A Newborn and A Marriage: The Strain of a Baby on a Relationship

People tell you about the surge of love you will feel when you have a baby. They will tell you how your baby will become your whole world. The worries that come with it as you want to protect this precious little human. And that is all totally true. But what nobody seems to talk about, is that having a newborn can also cause a massive strain on your relationship.




This is something I experienced, and actually I think most people experience but don’t want to admit. When Lily was born I felt all those normal emotions: love, a lioness type protective instinct, I worried obsessively as all new parents do. I also had physical troubles such as breastfeeding, with constant bouts of mastitis. Chuck in sleepless nights, Lily’s first cold at just 2 weeks old, and Joe having to go away a lot with work on courses, it was hard.

However alongside all of that, I still had a relationship. Going on this ride with me was Joe, my partner, and who until Lily was born the person I gave my entire attention to. We would go on trips out, we would go for meals, we would sit around and just do nothing. I really can’t even think what we did with all that time we had on our hands before having a child!

Suddenly we had no time for each other at all.



What do most people do when they are tired, emotional and hormonal? They take it out on those they love. We all know we shouldn’t, but it is inevitable that sometimes you will snap just because you are feeling grumpy. When you are a new parent because of the level of stress it can end up happening all too often. Not only that but as emotions are so high things can seem a much bigger deal than they really are.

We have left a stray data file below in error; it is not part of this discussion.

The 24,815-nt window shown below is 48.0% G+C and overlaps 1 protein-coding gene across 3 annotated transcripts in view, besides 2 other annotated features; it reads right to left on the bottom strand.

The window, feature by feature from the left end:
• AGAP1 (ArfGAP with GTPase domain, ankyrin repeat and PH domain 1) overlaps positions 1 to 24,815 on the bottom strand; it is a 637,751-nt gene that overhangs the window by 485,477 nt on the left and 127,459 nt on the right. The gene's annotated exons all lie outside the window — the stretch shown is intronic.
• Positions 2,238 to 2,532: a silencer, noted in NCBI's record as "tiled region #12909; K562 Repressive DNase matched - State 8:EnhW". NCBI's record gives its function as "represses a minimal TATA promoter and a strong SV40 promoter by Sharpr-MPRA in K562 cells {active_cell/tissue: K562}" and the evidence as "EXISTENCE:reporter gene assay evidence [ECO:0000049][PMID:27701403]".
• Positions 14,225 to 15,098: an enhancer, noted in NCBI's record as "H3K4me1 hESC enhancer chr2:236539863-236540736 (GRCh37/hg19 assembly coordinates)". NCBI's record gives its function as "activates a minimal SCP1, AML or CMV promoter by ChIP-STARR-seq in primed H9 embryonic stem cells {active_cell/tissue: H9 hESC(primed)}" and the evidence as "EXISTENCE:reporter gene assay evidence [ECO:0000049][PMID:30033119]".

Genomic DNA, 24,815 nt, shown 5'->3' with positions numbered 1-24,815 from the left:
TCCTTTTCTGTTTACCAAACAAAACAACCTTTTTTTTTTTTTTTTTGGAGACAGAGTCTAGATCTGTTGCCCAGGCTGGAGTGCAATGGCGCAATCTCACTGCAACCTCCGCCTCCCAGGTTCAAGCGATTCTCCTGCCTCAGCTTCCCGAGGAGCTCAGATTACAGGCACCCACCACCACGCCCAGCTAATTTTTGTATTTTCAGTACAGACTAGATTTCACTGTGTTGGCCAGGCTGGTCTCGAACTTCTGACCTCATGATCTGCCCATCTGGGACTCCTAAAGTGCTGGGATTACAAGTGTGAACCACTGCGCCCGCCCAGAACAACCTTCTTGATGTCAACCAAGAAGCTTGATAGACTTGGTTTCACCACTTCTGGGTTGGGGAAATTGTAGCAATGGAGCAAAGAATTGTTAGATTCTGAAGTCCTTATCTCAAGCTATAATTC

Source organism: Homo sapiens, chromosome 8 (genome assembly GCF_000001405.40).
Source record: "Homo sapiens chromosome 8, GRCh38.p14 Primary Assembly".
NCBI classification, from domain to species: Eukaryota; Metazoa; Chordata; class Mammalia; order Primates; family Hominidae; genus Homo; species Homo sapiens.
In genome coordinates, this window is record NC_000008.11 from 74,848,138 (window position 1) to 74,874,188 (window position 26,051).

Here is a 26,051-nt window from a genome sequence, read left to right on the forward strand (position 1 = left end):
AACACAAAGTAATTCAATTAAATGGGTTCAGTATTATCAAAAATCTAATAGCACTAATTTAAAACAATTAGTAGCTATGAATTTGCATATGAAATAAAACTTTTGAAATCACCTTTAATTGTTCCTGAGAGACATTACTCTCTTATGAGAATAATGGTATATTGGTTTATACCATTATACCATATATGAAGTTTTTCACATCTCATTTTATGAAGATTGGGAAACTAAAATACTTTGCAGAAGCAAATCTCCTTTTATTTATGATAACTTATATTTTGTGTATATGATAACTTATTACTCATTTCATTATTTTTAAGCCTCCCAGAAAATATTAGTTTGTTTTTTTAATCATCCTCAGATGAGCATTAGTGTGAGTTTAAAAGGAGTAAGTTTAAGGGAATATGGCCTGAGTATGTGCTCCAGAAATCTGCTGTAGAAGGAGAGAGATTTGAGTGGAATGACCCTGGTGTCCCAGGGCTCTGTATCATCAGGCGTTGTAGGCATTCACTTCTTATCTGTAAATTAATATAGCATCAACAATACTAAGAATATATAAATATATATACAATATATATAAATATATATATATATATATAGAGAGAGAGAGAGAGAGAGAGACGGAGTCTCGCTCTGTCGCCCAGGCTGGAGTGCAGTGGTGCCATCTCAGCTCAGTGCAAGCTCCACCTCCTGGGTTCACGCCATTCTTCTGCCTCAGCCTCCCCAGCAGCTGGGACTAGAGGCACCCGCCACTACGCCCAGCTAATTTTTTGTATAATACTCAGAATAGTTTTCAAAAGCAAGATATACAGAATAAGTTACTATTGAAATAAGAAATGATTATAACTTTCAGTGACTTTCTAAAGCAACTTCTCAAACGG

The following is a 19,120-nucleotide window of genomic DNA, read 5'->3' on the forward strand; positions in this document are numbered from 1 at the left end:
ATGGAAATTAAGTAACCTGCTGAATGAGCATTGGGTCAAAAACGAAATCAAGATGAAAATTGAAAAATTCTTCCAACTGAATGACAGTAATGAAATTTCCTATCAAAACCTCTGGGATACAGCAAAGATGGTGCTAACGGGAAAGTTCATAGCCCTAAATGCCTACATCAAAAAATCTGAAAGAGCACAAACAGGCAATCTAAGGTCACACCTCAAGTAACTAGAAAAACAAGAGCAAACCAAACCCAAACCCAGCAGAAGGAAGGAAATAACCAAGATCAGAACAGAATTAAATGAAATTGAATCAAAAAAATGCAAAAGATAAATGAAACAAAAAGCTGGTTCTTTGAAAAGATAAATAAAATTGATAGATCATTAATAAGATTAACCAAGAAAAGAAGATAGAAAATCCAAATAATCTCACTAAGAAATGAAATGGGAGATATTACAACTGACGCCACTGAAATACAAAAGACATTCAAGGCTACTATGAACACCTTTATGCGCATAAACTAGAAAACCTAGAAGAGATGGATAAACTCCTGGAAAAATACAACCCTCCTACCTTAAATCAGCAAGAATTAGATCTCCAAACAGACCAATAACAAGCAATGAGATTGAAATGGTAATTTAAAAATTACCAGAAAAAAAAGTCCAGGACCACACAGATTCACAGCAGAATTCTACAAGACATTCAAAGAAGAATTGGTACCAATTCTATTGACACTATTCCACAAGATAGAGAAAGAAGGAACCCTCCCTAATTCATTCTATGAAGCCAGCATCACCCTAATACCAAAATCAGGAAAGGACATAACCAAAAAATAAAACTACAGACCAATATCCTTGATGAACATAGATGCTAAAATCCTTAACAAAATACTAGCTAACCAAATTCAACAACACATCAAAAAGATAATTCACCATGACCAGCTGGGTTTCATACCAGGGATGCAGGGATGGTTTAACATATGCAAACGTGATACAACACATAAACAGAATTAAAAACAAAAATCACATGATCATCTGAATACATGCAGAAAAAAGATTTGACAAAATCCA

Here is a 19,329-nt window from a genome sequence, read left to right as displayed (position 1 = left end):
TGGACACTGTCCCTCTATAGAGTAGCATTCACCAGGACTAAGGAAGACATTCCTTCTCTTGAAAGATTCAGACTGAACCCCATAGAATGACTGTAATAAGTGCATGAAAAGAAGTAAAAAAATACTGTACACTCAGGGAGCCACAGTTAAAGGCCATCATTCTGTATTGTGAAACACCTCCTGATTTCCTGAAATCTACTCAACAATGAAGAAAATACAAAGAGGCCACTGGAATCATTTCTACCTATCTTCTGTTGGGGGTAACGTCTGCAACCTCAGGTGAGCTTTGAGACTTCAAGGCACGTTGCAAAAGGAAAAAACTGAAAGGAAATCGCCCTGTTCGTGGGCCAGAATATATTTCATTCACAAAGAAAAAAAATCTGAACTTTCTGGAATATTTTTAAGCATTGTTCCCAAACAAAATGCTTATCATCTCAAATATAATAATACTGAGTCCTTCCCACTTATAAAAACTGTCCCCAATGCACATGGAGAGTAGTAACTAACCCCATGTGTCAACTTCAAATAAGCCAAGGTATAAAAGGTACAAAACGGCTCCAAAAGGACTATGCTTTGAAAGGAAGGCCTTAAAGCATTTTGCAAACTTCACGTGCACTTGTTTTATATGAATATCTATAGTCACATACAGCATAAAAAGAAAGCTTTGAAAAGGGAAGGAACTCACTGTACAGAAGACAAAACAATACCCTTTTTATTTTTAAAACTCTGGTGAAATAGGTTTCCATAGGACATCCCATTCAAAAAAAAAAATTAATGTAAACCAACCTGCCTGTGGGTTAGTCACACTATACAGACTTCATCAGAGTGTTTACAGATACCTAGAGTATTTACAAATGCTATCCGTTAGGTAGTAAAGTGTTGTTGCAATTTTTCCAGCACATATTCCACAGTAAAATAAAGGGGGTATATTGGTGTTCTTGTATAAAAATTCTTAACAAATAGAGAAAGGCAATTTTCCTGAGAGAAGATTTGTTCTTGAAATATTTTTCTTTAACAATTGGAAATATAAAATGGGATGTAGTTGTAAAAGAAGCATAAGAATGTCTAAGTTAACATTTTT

“You don’t have to speak to me with THAT tone of voice!”


This happened to me when Lily was a newborn. I would be up all night, then spend most the day on my own with her, and don’t get me wrong I would love it. But by the time Joe came home from work I was tired, I hadn’t spoken to anyone or seen anyone all day except the baby. I had washing to hang out, dinner to cook, and I just felt overwhelmed. So when I would say to Joe something like “Can you look after Lily whilst I have a shower?”and he would say “In a minute I just want to get changed and have a cup of tea first.” I would snap at him.


How can he ask me to wait when I’m feeling disgusting and really want a shower, and if I don’t shower now I won’t get the chance to later because Lily will need a feed and then it’s dinner and then it’s her bath time. How can he be so selfish?!